You can run either program by closing every window that's open on your system, then clicking on Start | Run, typing the name of the program (Scandisk or Defrag) in the text box, and clicking on OK. If that works for you, fine. Most likely, though, you'll have programs or processes running that you can't close simply by closing all open windows, and these will cause Scandisk or Defrag to repeatedly start over. There are two popular methods for getting around this.


Method One

1. Close everything on task bar and system tray. This can be done by right-clicking on the program name or icon in the task bar (the bar that contains Start) or in the system tray (usually a seemingly-indented area in the task bar opposite Start) and choosing Close or Exit or whatever has a make-this-go-away look to it.

2. Physically disconnect your Internet connection. If you have DSL or a cable modem, either turn off the modem or disconnect the wire between the modem and your computer (or between the modem and the wall jack). If you have dial-up, you probably don't need to disconnect it, but you can turn off an external modem or disconnect the phone cord if you wish.

3. Disable your anti-virus scanner, if that's easy.

4. To close everything else, hold down the Ctrl key and the Alt key, and press the Delete key (then release all three keys). [Often called the “three-fingered Gates salute”, although sometimes it seems like one finger would be more appropriate.] This will bring up the Task Manager (the window will be called Close Program). You close a program by clicking on its name to highlight it, and then clicking on End Task. Close all programs except for Explorer and Systray. When only Explorer and Systray remain, close the Task Manger by clicking on Cancel.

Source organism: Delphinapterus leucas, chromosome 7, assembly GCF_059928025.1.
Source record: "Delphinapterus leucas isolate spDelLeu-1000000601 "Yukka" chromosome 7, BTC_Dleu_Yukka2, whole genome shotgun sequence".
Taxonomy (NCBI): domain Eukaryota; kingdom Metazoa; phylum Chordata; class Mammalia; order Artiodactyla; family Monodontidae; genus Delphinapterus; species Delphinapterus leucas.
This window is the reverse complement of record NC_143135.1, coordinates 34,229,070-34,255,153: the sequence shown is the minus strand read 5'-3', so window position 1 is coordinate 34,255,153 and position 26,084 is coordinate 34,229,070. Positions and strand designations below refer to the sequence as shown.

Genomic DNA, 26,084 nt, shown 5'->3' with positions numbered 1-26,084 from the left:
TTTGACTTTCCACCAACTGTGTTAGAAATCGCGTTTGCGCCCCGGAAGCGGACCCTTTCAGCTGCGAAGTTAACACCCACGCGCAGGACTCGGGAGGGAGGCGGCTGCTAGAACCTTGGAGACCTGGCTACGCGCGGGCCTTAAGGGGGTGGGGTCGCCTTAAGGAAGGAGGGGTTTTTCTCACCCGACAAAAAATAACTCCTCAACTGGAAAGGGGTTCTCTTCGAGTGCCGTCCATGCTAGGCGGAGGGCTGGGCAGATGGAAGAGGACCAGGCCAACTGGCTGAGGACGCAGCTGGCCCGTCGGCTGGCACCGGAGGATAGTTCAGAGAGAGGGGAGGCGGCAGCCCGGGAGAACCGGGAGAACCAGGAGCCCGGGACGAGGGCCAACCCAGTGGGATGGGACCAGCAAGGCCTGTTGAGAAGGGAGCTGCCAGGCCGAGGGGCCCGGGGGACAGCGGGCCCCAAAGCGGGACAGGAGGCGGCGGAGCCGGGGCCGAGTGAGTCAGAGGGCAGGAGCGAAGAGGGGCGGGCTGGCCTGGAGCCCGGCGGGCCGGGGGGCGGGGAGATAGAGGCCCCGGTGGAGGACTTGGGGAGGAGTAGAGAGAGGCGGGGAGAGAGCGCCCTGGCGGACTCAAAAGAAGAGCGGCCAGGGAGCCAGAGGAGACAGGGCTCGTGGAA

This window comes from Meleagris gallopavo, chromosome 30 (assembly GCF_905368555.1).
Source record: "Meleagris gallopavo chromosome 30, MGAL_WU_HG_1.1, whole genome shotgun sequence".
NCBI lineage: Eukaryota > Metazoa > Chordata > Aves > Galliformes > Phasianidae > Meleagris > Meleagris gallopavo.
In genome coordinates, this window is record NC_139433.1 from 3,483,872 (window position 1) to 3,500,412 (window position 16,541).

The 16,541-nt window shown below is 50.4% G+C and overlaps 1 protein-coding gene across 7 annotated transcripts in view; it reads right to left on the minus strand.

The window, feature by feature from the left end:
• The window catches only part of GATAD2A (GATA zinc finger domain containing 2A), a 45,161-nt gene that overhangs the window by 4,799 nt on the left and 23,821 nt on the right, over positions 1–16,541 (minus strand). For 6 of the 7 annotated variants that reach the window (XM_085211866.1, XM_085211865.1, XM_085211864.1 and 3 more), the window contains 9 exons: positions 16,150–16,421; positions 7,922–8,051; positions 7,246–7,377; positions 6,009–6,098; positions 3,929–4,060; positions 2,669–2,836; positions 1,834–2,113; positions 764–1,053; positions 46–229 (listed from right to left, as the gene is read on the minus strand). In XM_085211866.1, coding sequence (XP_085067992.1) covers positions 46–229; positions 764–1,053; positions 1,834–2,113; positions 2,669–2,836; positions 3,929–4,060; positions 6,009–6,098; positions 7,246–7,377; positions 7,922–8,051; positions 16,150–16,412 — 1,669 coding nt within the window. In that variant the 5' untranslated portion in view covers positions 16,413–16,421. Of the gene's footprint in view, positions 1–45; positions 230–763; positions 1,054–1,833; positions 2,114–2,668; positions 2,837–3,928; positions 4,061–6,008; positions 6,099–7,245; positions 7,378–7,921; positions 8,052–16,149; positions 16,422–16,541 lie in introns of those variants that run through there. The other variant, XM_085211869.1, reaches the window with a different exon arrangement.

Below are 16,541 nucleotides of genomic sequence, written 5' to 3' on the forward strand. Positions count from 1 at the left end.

5. Now you can run Scandisk or Defrag (or both, but not at the same time!). Either: click on Start | Run, type Scandisk or Defrag in the text box, and click OK — or: click on Start | Programs | Accessories | System Tools, and then ScanDisk or Disk Defragmenter.

6. When finished, click on Start | Shut Down to shut your system down.

7. Reconnect or turn back on your Internet modem if you disconnected or turned it off in step 2.

8. When you boot your computer up again, remember to enable your anti-virus scanner if you disabled it in step 3.